Elephants have been featured in the news in Zimbabwe for other reasons this year. For his 91st birthday celebration in Victoria Falls, President Robert Mugabe was presented with two elephants as a gift from a local farmer. Along with two buffalo, some kudu and impala, the elephant steaks were served in the lavish feast, held on Feb. 28.
The effects of the sales and poaching on elephant families can be devastating. The animals are well known for their family relationships, intelligence, long memories and ability to display grief in response to death, among other emotions. Removing young elephants is traumatic for both the calf and its mother, “destroying the family unit,” Rodrigues said.
In an affidavit on the Zimbabwe situation, Dame Daphne Sheldrick, a Kenyan-based conservationist who has worked with elephants for more than 50 years, said that “to tear an elephant baby from its mother is morally irreprehensible and the emotional trauma and suffering of both mother and calf is impossible to contemplate.”
Abducted baby elephants, she added, “endure fear, grief, panic and all manner of emotional trauma related to such forced separation.” In captivity, many of these animals live in confined habitats in solitude, lacking the familial bonds that they would experience in the wild. Sheldrick said that these animals faced “a lifespan on average less than half.”
This reporter made several attempts to visit an orphaned elephant at Wild Is Life, an animal sanctuary located just outside the capital, Harare. In February 2014, the orphan, Moyo, was rescued from the Musango area of Zimbabwe and taken to the sanctuary. It appeared that his herd had abandoned him because he was premature, unable to cope with the threats of poaching in the region.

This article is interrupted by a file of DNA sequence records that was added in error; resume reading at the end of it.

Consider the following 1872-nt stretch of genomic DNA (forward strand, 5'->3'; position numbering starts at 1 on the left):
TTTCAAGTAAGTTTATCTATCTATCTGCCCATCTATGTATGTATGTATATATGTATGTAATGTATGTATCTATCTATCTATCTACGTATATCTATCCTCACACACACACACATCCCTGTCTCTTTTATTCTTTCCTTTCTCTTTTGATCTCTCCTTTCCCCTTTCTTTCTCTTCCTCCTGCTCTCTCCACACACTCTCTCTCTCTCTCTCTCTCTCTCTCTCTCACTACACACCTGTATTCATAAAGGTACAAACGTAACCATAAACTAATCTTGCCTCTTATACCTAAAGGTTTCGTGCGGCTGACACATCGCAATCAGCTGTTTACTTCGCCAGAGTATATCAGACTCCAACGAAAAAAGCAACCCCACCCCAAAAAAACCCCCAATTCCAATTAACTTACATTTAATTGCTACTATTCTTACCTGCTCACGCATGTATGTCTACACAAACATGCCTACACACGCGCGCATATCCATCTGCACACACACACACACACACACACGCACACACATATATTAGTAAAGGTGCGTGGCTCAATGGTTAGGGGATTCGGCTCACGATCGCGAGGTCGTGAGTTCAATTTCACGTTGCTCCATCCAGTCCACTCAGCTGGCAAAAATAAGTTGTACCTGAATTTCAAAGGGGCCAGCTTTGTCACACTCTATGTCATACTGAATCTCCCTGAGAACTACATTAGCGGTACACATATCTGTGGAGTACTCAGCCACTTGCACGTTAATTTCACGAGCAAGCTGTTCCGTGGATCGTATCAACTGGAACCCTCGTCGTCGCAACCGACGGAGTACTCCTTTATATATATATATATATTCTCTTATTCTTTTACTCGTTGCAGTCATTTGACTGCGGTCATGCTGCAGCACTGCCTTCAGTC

The sanctuary, however, refused to give this reporter permission for Moyo to be filmed, saying that the Parks and Wildlife Authority had forbidden the sanctuary from letting journalists ask questions about the baby elephant.
The Parks and Wildlife Authority, the Environmental Management Office and the Ministry of Environment and Natural Resources in Harare did not respond to queries from PassBlue.
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Trishula Patel is a journalist based in Harare, Zimbabwe, who contributes to ZimboJam, a digital website focused on arts and culture; and Sava360, a site on the South Asian community. Patel also worked as a freelance writer for Philadelphia Weekly and as an intern for The Washington Post’s city desk and The Philadelphia Inquirer’s health and science desk. She has a master’s degree in world history and a B.A. in history from the University of Pennsylvania as well as a master’s degree from the Columbia University Graduate School of Journalism.